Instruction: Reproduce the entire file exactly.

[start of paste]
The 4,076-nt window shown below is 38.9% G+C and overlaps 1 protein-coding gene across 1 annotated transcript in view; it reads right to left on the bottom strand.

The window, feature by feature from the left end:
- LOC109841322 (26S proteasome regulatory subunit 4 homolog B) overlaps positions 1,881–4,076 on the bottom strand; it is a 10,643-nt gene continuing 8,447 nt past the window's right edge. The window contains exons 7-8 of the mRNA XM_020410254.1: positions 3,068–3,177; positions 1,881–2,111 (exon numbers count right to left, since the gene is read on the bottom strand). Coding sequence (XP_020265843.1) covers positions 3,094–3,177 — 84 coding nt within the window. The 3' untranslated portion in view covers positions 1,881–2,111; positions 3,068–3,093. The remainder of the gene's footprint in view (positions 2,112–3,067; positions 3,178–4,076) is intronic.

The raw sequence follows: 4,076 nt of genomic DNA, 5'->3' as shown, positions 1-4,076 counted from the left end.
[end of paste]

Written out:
The 4,076-nt window shown below is 38.9% G+C and overlaps 1 protein-coding gene across 1 annotated transcript in view; it reads right to left on the bottom strand.

The window, feature by feature from the left end:
- LOC109841322 (26S proteasome regulatory subunit 4 homolog B) overlaps positions 1,881–4,076 on the bottom strand; it is a 10,643-nt gene continuing 8,447 nt past the window's right edge. The window contains exons 7-8 of the mRNA XM_020410254.1: positions 3,068–3,177; positions 1,881–2,111 (exon numbers count right to left, since the gene is read on the bottom strand). Coding sequence (XP_020265843.1) covers positions 3,094–3,177 — 84 coding nt within the window. The 3' untranslated portion in view covers positions 1,881–2,111; positions 3,068–3,093. The remainder of the gene's footprint in view (positions 2,112–3,067; positions 3,178–4,076) is intronic.

The raw sequence follows: 4,076 nt of genomic DNA, 5'->3' as shown, positions 1-4,076 counted from the left end.